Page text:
Uncle Joe has largely remained hunkered down in his basement during the pandemic, but at least he’s set up a studio where he can record videos, along with his new podcast. You’d think a comfortable, controlled environment like that would be ideal for someone who tends to be prone to gaffes and “senior moments.” After all, you can rehearse what you plan to say in advance, have your staff review the material for you and edit out any embarrassing bits. And yet, Joe Biden still manages to put his foot in his mouth to the point where even the normally Democrat-friendly fact-checkers are forced to set him straight.
The Free Beacon posted the highlights of Team Biden’s latest whoppers, noting that he’s collected a total of eleven Pinocchios from the Washington Post in just the past few weeks. When it wasn’t Biden himself “misspeaking” it was one of his aides. And these were all completely avoidable errors on the part of Biden’s team.
Another Post fact check on March 24 gave the campaign four Pinocchios after adviser Ron Klain accused Trump of silencing Dr. Nancy Messonnier of the Centers for Disease Control and Prevention.
“The president and the White House sent a clear message to scientists in the government—there would be a price for speaking out and speaking up,” he said in a campaign video released on March 21.
Messonnier continued to hold routine phone briefings with reporters in the weeks after she raised the alarm about the virus at a press conference with Trump.
Post fact-checker Glenn Kessler wrote that Klain’s framing was “simply wrong.” Messonnier’s alarming rhetoric did irritate Trump, but the idea that she was silenced was a “false narrative,” Kessler added.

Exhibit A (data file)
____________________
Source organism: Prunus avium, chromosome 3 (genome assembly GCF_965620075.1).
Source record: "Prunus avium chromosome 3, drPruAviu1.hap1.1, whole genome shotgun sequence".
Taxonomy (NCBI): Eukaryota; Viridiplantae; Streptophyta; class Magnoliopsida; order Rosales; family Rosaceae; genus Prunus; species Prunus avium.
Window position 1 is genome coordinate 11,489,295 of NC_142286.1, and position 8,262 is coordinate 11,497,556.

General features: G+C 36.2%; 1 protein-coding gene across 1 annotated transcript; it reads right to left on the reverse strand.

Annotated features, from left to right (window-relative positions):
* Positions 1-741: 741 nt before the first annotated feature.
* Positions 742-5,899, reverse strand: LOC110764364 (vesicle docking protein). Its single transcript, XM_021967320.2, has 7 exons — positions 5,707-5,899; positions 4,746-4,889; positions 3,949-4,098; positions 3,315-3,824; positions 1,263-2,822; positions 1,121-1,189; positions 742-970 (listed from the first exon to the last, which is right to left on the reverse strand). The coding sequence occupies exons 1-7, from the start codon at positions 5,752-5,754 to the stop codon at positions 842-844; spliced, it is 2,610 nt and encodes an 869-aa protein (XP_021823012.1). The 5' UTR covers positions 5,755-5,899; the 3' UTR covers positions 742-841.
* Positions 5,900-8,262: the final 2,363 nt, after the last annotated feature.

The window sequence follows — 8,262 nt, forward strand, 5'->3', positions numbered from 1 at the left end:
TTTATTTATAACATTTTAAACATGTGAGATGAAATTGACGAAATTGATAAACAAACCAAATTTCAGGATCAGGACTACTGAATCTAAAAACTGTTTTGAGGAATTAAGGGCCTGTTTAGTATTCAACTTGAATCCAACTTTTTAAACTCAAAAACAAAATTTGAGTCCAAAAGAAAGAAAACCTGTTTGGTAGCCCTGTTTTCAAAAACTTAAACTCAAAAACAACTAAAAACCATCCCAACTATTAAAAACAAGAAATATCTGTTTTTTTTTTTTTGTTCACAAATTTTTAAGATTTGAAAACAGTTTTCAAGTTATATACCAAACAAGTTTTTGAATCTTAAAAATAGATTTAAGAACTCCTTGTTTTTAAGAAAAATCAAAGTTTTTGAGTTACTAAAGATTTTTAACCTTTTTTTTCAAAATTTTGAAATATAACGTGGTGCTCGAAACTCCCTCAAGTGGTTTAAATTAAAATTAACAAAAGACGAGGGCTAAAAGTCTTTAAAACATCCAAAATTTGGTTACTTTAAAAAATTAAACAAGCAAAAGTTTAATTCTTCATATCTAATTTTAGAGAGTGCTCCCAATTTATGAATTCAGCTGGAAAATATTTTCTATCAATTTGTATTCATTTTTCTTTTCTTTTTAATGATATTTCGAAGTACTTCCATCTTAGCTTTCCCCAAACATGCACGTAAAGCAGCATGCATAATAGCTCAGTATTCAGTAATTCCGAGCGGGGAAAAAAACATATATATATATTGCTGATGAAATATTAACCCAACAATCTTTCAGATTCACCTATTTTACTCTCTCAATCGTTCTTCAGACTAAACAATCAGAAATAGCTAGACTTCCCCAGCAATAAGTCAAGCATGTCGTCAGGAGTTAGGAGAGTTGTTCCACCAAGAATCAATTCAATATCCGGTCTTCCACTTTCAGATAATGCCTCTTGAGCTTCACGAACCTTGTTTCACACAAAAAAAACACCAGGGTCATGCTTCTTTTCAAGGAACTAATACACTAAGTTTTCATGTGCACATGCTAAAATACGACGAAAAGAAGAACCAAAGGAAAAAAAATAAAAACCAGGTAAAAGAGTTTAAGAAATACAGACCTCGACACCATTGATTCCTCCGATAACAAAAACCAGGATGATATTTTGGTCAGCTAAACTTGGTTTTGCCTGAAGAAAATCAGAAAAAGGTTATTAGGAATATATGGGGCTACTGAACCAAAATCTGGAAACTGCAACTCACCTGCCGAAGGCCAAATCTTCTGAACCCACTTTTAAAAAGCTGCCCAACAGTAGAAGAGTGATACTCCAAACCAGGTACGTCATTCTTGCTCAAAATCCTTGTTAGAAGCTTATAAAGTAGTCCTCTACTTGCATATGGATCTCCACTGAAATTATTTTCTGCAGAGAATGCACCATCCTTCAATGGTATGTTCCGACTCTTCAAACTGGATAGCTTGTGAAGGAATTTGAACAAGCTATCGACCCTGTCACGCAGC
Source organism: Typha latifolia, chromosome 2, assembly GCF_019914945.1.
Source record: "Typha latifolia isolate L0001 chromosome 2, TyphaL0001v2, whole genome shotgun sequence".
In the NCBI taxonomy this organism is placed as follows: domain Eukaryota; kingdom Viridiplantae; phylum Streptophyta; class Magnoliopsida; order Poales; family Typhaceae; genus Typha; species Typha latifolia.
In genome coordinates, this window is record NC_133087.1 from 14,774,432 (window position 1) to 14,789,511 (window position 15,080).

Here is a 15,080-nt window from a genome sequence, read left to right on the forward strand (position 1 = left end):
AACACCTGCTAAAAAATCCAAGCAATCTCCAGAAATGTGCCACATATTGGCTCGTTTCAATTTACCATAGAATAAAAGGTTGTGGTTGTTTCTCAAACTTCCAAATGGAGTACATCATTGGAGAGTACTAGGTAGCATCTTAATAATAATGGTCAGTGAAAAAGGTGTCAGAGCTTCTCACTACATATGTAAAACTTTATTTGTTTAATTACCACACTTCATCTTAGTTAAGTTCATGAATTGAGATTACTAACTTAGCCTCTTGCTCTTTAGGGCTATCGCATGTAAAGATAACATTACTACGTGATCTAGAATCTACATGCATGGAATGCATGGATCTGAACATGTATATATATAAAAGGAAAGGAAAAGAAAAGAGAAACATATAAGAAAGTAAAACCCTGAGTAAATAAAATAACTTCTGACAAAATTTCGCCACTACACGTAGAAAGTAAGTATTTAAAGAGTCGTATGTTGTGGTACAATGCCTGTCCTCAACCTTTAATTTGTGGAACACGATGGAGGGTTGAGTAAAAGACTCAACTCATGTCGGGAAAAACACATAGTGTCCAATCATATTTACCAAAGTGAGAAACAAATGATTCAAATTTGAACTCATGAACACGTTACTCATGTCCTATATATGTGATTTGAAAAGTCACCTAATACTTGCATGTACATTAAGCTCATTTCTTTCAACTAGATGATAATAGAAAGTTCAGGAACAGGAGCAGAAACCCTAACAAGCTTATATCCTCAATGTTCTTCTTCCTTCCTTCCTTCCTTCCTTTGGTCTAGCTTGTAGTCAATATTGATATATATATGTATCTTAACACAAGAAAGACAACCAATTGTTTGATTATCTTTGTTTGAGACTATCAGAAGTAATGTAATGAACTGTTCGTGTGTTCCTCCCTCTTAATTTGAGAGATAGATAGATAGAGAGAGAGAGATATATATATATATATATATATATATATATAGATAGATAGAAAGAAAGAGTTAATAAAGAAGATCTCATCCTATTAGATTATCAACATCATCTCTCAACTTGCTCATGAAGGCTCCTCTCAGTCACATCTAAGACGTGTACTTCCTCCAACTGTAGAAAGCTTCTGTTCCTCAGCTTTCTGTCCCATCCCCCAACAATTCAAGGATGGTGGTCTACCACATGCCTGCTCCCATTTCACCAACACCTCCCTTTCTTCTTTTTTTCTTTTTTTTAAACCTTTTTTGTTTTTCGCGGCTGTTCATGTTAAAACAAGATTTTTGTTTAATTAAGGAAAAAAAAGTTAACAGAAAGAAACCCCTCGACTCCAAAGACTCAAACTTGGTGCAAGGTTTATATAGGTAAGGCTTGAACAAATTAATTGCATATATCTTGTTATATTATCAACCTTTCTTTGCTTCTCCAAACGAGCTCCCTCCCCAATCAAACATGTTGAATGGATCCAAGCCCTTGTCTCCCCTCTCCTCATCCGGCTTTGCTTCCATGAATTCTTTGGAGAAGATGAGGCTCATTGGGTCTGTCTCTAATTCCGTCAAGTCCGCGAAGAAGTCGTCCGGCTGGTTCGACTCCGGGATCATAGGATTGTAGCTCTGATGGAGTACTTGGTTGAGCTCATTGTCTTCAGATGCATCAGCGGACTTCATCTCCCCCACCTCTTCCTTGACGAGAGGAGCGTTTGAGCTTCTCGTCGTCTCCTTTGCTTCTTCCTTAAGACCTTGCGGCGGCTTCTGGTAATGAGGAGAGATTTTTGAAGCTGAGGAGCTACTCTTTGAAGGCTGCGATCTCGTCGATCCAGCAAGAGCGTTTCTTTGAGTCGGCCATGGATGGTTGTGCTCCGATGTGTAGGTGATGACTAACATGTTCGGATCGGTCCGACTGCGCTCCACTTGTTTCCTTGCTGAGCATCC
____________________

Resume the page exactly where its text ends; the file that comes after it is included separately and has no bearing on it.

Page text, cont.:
Ed Morrissey took note of the growing list of falsehoods earlier this week, but the volume of self-owns for Team Biden continues to grow. Biden collected three Pinocchios for his previous claim that Trump had “eliminated the White House pandemic office.”
Joe earned a “mostly false” rating for claiming that President Trump had “refused coronavirus testing kits from the World Health Organization.” He earned an additional four Pinocchios for the two campaign videos he released suggesting that Trump had called the virus “a hoax.” (That one still gets repeated on the air by liberals looking to undermine the President’s response to the virus.)
Normally, the revelation that a politician has told a lie or misstated their facts would be about as surprising as seeing rain in the forecast for Seattle. But we’re really no longer in “normal” times these days, are we? For someone who has been through as many political campaigns as Joe Biden has run in his career and given how long he’s had to assemble and grow accustomed to a top-flight staff, you’d expect a much smoother running operation. With that in mind, it’s worth asking whether these were deliberate choices to put out misleading statements intended to build a narrative while trusting that most of the mainstream media would sweep them under the rug. (Which they largely have. Aside from the occasional fact-checking column, you rarely hear these things mentioned.)
The other possibility is that Biden isn’t lying at all. Perhaps he honestly believes the things he says, at least at the moment. If that’s the case, we’re back to the same nagging questions that have been dogging Biden since he launched this campaign. Is he still sharp enough for the job he’s seeking or have his “senior moments” begun evolving into something more worrisome?
The peanut gallery has been buzzing for a while now with suggestions of something that would normally be unthinkable at this point in a presidential campaign. Are Biden’s antics becoming such a liability at this point that the DNC is actually considering pulling the plug on his nomination and swapping him out in favor of someone else? I still don’t think Biden’s ego would allow him to go gently into that good night. But if enough committee members turn sour on him, he may not have any choice in the matter.